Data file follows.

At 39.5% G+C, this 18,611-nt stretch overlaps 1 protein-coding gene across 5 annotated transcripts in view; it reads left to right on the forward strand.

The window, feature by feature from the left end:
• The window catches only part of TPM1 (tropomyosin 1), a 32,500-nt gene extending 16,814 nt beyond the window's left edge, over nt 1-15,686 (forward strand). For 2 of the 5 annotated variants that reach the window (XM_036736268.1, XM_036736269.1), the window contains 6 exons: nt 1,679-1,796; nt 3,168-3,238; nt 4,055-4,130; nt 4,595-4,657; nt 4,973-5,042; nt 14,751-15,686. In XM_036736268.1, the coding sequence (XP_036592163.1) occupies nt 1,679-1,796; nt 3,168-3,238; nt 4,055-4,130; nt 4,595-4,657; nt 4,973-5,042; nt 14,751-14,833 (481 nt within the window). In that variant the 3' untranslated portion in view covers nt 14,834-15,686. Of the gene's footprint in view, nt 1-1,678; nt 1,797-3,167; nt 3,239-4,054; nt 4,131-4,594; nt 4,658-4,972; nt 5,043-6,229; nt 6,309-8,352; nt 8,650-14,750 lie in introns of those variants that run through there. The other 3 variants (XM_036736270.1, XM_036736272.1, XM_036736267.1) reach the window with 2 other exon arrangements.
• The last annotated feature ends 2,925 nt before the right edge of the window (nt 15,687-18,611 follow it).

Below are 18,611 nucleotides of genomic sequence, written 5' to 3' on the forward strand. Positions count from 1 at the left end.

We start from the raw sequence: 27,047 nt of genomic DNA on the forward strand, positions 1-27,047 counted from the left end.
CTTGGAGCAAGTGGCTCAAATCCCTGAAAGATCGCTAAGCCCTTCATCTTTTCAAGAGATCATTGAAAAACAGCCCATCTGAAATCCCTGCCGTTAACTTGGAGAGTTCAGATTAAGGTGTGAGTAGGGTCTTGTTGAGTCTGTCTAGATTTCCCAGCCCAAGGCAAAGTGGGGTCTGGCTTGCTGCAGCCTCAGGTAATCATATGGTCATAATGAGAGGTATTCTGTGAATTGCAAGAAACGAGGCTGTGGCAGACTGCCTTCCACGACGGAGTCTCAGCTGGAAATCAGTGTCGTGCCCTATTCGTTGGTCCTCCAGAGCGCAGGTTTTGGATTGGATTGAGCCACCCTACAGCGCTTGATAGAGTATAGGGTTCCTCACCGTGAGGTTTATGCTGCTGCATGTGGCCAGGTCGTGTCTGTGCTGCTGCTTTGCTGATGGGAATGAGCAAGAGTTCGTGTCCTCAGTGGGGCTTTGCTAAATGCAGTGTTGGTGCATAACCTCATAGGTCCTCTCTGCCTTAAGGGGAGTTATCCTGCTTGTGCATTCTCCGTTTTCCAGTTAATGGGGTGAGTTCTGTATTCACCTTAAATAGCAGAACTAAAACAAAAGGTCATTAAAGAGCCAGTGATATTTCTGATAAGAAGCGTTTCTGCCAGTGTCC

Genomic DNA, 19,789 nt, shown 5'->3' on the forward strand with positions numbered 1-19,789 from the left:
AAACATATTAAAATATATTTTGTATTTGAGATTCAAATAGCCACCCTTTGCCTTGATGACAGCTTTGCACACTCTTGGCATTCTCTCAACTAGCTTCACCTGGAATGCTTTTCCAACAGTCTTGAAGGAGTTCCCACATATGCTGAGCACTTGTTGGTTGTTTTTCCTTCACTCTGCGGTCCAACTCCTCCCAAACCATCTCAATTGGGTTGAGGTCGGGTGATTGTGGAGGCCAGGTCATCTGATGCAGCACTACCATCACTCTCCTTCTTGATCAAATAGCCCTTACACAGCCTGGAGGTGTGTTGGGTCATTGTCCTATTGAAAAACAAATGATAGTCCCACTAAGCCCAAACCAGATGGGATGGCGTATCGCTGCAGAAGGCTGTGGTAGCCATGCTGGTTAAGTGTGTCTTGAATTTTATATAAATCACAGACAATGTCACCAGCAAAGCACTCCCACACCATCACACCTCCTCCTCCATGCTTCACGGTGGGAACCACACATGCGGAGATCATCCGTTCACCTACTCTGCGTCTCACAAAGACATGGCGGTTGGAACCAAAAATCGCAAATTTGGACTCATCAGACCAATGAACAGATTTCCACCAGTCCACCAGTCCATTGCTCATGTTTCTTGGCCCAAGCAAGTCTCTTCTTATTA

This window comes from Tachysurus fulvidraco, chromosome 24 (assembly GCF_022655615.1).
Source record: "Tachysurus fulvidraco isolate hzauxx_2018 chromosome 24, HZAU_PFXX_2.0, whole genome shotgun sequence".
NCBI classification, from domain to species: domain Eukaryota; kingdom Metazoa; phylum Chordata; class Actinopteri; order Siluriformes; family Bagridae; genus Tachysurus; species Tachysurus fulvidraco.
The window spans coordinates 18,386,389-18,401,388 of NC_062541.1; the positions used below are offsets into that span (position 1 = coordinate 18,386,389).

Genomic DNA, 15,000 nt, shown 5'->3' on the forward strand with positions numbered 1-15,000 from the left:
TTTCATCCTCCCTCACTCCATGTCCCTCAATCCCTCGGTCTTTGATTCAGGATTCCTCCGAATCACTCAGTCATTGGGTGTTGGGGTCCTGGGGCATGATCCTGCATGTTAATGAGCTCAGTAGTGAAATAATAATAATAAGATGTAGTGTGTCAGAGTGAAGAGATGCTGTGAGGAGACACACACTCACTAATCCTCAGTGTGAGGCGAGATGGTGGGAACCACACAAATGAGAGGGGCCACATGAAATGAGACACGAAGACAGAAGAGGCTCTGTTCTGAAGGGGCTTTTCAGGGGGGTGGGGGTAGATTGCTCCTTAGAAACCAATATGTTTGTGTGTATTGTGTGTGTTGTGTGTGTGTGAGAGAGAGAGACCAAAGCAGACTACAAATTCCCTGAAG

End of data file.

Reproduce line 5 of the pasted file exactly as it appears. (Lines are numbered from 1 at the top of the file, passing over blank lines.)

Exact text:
Below are 18,611 nucleotides of genomic sequence, written 5' to 3' on the forward strand. Positions count from 1 at the left end.